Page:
“The Left Hand of Darkness” by Ursula K. Le Guin

Over the next few weeks, Mythgard is running a free online course on Ursula Le Guin’s The Dispossessed. I’m rereading Le Guin’s Hainish books in order to prepare. The Left Hand of Darkness isn’t the first book in the chronology, but it is the most famous…

What would society look like without gender? How would love and politics differ if we were neither male nor female? Gender is such a critical part of our identity that this thought exercise turns out to be incredibly difficult. Almost all human stories have some element of romance, or at gendered norms. In The Left Hand of Darkness, Le Guin asks readers to shed our cultural baggage and explore a humanity beyond gender.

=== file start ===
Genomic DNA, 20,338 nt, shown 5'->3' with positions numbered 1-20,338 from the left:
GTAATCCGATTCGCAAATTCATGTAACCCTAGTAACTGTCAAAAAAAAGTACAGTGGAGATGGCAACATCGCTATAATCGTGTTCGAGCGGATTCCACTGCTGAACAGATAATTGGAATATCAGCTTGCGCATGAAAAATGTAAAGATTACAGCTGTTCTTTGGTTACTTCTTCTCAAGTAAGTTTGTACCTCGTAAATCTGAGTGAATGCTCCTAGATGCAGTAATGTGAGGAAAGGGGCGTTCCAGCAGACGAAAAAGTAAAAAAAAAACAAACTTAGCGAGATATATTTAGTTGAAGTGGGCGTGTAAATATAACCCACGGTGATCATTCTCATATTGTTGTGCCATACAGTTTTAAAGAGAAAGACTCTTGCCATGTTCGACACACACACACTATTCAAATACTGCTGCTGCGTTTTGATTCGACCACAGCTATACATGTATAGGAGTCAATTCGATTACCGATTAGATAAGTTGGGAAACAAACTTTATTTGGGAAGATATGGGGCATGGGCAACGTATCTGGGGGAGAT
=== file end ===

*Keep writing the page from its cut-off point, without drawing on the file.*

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Update: Sci-Fi Handbook

Just a quick update. I haven’t posted in a while because things in the real world have been hectic. My next big project for this site is to review the Oxford Handbook of Science Fiction. I was fortunate enough to receive a review copy from the publisher. As you can see below, this is quite a hefty tome.

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As much as I love science fiction, I’ve always felt I didn’t have a particularly strong grasp on the intellectual history of science fiction. Of course, I’ve read some of the classics, but from the perspective of a casual reader, not as a scholar. I’m looking forward to learning how literary scholars approach the genre.